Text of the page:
So if there isn’t a magic number of posts per week, how do you decide? The answer is pretty simple. What is realistic for you to maintain? Coming up with content ideas, creating the content, posting the content, engaging with your audience, and then tracking is a lot of work regardless of the size of your business. Create a calendar that you can realistically stick to whether that’s 2x per week or daily. Just be consistent.
Establish Your Goals
Once you’ve chosen your platforms and created a base schedule, be sure to explicitly outline what your specific goal is for each channel. These goals should be different as different platforms have very different strengths. Use those strengths to your advantage.
At UnderBelly Creative we use TikTok, Instagram, and LinkedIn as our social media channels and each platform has a specific audience and goal.
Our LinkedIn is targeted toward clients and prospective clients. This is where we share our blogs, and our educational content, and keep things mostly business with just a little bit of UnderBelly personality. Our explicit goal with LinkedIn is to get in front of new clients, build our positioning as branding experts, and drive website traffic.
Our Instagram speaks mostly to designers, artists, and other creatives. We use it primarily as a place to show off our previous projects, highlight things we think are important to designers and creatives, and showcase our company culture. Our explicit goal with Instagram is to show off our designs and highlight the people behind UnderBelly to attract designers.
Our Tiktok is still very much in flux! But we see Tiktok as a platform to talk about design, branding, and building a sustainable company culture through fun, educational videos. We also see this as a place where we can let our creative flag fly a wee bit more than our other channels. Our explicit goal with TikTok is to build an audience of like-minded creatives and find potential clients.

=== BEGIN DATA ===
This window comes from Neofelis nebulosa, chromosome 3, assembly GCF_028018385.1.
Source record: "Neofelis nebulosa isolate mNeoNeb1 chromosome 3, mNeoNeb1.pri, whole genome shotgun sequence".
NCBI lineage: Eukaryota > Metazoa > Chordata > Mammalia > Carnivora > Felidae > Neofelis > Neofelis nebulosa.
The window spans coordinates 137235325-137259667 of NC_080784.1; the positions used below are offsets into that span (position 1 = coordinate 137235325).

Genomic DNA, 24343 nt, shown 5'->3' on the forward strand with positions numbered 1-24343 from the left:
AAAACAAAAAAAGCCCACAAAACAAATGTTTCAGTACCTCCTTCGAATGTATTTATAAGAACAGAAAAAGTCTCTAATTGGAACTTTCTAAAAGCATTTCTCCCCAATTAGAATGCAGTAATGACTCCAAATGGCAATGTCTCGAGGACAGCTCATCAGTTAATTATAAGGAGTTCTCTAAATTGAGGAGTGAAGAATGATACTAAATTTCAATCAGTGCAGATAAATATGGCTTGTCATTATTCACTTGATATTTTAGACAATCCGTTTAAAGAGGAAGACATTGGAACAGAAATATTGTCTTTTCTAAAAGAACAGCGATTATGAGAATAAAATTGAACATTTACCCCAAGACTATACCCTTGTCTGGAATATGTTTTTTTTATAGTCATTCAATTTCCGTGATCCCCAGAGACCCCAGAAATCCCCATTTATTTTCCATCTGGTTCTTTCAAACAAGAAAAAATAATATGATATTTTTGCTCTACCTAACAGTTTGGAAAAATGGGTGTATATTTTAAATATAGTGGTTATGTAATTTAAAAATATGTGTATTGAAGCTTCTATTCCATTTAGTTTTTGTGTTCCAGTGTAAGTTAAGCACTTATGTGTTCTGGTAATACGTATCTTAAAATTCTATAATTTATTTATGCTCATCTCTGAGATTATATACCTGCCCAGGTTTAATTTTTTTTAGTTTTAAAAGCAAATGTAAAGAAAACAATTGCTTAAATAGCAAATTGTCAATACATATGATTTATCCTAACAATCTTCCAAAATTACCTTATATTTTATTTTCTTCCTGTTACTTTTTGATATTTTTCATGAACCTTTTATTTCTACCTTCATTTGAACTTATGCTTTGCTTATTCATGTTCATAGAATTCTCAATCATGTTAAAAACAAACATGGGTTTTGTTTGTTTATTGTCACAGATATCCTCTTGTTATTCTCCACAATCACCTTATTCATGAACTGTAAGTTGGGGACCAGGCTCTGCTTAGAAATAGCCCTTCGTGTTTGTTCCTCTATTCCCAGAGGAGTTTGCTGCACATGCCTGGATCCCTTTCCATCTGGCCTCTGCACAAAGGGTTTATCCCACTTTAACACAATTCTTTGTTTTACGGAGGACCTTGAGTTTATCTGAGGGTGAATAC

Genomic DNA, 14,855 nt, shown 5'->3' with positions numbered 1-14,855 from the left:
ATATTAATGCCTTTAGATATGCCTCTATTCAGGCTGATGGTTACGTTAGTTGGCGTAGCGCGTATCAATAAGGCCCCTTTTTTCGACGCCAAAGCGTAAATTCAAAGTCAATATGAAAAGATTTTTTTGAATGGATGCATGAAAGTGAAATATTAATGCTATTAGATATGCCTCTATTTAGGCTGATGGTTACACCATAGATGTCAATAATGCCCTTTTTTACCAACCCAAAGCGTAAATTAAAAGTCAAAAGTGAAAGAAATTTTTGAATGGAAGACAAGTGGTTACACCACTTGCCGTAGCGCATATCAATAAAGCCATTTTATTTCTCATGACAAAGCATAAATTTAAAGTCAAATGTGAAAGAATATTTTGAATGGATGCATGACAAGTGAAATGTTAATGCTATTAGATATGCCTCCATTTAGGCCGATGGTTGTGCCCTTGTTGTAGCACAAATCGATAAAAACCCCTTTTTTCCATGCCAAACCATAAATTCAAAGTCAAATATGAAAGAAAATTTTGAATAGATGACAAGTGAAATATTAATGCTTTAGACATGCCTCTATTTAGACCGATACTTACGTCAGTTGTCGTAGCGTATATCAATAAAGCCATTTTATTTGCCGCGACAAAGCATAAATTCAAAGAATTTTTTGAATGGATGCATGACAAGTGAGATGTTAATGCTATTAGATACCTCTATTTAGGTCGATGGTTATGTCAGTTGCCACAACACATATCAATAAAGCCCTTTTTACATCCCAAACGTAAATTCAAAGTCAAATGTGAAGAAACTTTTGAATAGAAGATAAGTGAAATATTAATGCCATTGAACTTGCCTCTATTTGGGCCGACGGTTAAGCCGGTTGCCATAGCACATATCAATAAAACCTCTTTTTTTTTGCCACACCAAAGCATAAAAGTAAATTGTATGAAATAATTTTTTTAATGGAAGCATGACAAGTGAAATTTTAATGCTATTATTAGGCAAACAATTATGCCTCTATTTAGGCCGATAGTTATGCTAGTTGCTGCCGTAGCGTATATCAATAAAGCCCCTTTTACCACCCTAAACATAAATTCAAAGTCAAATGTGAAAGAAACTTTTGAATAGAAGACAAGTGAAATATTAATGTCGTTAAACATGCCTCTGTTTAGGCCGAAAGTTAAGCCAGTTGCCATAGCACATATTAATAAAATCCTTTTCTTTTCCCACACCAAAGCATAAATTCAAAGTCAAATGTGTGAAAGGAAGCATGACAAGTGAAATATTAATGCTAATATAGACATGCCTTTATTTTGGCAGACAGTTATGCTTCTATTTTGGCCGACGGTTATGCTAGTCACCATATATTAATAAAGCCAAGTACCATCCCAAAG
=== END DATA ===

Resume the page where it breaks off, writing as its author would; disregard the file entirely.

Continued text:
Write down your story arcs
Now comes the big question. What are you going to post about in order to achieve your goals?
This is where a tip from our friend Laura Paisley Beck at Wa’am Writes comes in handy. Create 3-4 story arcs that offer guidance for generating content ideas and ensuring they all tie back to your ultimate goal. Then start brainstorming a list of questions and post ideas that are associated with each story arc.
Let’s use UnderBelly Creative as an example again.
One of our goals is to position us as experts in branding but to also highlight our value of transparency. For a story arc, we may have “Tangible Branding for startups and small businesses”. Since this story arc aligns with our LinkedIn goals, we know all of this content will be shared to LinkedIn with some being shared to Instagram and Tiktok depending on the specific content. From here we start brainstorming a whole host of topics around the idea of branding, specifically for startups and small businesses.